Longtime Bensalem mayor Joseph DiGirolamo said he had been out for most of the night checking the fallout, and was back at it Friday morning. He described the aftermath as “mega-damage.”
Apart from the car dealership, he has concentrated most of his recovery efforts at the mobile homes. About 15 are totally destroyed, he said, and 30 or so others have major damage. Several of the displaced families spent last night sheltering in the Neshaminy Mall, and DiGirolamo says the town is now working with the Red Cross to find them more permanent places.
Several of the displaced families spent last night sheltering in the Neshaminy Mall, and Red Cross workers have set up a more official shelter at Neshaminy High School. DiGirolamo says the town is now working with the Red Cross to find them more permanent places to live, if they can’t return to their houses.
Liz Barr, 69, is one of those people looking for another place to stay. For 22 years, she has lived in Penn Valley Terrace on a quiet street. She had paid attention to the tornado alerts Thursday evening, she said, and had actually just gotten on the phone with a friend to say it looked like the storm had missed her when, as she put it, “wham.”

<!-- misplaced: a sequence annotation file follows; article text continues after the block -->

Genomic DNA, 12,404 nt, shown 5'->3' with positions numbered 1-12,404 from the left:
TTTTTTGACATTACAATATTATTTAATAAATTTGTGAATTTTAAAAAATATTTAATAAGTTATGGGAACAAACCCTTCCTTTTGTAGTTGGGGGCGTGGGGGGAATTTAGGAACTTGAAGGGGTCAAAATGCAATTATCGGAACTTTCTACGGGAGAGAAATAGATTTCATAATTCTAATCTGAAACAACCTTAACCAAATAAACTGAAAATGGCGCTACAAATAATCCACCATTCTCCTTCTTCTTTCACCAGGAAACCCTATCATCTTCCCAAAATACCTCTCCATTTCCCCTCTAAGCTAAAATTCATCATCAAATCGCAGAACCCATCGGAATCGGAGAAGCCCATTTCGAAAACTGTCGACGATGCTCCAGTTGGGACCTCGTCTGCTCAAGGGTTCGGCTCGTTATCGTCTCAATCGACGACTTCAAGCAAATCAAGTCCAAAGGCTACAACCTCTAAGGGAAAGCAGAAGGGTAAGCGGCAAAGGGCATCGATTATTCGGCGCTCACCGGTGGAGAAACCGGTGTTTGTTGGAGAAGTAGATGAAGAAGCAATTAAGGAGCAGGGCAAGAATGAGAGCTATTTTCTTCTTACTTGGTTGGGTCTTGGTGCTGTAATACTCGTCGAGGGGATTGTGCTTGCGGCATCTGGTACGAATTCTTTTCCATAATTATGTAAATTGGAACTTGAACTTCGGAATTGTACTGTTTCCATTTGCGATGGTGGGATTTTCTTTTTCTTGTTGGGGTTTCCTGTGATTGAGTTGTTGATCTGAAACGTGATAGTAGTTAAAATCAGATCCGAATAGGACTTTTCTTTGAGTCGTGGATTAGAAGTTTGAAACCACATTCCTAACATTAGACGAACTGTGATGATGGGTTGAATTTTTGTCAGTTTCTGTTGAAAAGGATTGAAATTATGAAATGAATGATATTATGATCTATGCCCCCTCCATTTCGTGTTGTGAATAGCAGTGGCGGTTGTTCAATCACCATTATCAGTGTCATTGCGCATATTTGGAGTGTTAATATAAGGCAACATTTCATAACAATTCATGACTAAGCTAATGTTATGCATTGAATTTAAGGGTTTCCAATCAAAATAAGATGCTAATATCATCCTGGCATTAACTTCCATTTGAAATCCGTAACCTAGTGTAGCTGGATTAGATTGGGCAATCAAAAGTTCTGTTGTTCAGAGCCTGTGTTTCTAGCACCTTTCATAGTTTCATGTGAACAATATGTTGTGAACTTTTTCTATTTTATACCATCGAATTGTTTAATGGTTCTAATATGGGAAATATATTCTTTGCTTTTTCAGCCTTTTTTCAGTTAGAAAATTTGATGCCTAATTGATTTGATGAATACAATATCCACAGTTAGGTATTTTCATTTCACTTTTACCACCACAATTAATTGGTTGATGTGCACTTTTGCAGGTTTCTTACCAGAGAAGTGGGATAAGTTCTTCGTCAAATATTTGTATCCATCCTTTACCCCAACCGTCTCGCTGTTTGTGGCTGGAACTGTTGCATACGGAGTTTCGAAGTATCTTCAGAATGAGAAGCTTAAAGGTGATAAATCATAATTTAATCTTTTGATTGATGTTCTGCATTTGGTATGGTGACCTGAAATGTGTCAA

“I blinked, almost, and it was done,” she said. “But it left behind a lot of damage.”
Right now Barr’s street, Aster Ave., looks every bit like it just got hit by a tornado. On Friday afternoon, debris is still everywhere. The heavy concrete front steps of a vacant house were totally detached and blown into the road, about forty feet away. A path of downed trees cuts through the development; nearby, a crew of electricians briefly paused their work on the electrical lines to take out chainsaws and cut a man’s motorcycle out of some heavy branches, improbably undamaged.